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Prominent South African Political Figure, Paul Kruger, Passes Away, Recently Been Made Freeman of Limerick | Limerick Gazette Archives

Prominent South African Political Figure, Paul Kruger, Passes Away, Recently Been Made Freeman of Limerick

Ex-President Kruger of the Transvaal has graciously accepted the prestigious honour of the Freedom of the City, which was recently awarded to him by the Limerick Corporation, recognizing his notable contributions and accomplishments. This gesture solidifies and celebrates the connection between Kruger and the city of Limerick. However, in a saddening turn of events, Paul Kruger, a prominent political figure in South Africa, breathed his last today, marking the end of an era in the nation’s history. Kruger, born on October 10, 1825, played a significant role in the resistance against British imperialism and championed the cause of Afrikaner nationalism.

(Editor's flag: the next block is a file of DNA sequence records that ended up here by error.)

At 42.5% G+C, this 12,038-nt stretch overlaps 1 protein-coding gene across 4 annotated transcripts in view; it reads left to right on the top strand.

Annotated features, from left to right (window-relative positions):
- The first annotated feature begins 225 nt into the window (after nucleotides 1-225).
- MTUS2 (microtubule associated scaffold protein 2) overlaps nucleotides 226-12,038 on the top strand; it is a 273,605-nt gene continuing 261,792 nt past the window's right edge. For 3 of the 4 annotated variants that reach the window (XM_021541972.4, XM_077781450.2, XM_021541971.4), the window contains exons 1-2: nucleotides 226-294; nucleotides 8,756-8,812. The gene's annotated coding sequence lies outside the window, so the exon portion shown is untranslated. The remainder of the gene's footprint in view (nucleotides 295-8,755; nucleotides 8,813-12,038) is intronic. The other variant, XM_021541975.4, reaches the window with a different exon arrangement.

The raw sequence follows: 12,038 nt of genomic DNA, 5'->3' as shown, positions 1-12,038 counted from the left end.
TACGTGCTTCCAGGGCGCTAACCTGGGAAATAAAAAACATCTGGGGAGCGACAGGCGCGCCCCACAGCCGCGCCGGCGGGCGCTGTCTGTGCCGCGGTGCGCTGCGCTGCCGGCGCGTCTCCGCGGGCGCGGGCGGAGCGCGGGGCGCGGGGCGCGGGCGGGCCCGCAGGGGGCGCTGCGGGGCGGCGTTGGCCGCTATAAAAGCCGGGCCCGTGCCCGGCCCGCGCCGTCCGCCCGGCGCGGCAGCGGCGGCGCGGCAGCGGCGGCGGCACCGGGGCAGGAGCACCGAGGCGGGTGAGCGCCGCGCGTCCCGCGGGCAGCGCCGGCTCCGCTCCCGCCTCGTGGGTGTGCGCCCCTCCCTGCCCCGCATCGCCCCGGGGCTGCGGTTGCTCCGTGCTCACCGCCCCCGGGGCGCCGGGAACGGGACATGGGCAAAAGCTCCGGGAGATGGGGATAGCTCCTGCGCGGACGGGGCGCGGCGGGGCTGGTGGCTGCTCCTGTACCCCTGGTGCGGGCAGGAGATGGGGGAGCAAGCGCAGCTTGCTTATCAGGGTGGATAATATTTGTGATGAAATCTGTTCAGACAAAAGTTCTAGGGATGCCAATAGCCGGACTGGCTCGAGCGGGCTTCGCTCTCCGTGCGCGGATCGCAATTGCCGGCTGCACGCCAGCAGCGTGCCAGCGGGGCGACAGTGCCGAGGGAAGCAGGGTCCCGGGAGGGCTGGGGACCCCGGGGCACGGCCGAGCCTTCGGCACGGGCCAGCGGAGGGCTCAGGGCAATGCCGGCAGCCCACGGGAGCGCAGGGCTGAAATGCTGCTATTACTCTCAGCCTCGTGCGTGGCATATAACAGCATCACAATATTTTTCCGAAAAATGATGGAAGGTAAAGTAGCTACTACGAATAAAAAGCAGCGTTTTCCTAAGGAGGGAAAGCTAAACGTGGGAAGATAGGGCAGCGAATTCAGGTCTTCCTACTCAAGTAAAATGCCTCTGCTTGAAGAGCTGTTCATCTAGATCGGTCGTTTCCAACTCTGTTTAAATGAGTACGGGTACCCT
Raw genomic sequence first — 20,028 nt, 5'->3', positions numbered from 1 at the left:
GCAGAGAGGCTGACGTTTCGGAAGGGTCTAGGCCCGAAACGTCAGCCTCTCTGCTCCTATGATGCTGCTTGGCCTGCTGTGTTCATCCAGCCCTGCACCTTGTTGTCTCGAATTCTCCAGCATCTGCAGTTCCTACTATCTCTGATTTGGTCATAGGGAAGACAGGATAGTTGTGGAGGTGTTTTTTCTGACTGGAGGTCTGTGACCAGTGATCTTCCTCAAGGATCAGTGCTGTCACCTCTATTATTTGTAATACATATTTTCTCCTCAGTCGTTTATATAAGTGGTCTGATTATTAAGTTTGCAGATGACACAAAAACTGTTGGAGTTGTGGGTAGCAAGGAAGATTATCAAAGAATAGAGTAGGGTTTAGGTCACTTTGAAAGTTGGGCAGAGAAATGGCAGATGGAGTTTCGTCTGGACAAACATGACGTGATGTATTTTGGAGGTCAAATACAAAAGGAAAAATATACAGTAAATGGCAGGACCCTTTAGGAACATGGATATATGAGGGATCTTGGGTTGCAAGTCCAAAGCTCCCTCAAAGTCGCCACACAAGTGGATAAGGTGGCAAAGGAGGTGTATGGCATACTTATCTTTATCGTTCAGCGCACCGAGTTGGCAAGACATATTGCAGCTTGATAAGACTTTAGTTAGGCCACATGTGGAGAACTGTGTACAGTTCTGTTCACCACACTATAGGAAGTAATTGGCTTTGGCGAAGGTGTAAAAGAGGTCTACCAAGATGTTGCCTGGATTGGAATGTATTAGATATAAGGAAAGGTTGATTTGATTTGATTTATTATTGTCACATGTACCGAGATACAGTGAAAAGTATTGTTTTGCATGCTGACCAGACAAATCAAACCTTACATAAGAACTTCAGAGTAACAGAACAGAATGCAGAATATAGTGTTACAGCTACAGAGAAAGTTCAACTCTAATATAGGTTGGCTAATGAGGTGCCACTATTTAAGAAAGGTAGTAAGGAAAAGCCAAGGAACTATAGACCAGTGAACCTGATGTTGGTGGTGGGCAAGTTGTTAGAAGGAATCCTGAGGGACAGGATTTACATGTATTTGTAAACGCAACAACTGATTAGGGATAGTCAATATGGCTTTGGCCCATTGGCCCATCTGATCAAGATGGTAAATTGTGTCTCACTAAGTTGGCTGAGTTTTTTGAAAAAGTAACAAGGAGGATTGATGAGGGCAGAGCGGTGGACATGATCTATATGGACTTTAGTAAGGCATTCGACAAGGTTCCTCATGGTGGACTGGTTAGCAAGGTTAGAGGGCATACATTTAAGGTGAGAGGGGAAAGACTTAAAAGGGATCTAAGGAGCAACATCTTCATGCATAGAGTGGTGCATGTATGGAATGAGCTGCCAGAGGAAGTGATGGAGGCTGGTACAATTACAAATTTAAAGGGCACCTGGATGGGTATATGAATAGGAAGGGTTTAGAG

Kruger’s political journey began at a young age, and he steadily climbed the ranks of the South African Republic (Transvaal) government. His unwavering commitment to protecting the independence and sovereignty of the South African Republic led to his presidency in 1883.

As president, Kruger fiercely resisted British influence and fought against the annexation of the Transvaal. His steadfast determination and leadership during the First Boer War (1880-1881) and the Second Boer War (1899-1902) earned him immense admiration and respect among his people.

However, the Second Boer War eventually resulted in a British victory, forcing Kruger into exile in Europe. His years in exile were spent in Switzerland, far away from the land he fought so fiercely to protect.

Today, on July 14, 1904, Paul Kruger took his final breath in Switzerland. His passing marks the end of an era, leaving a void in the hearts of those who revered him as a symbol of resistance and the preservation of Afrikaner identity.

Paul Kruger’s legacy will forever be etched in the annals of South African history, as his name will be remembered as a champion of independence and a fierce defender of his people’s rights. The nation mourns the loss of a remarkable leader, whose contributions will continue to shape the path of South Africa’s future.

Dublin Evening Telegraph – Thursday 14 July 1904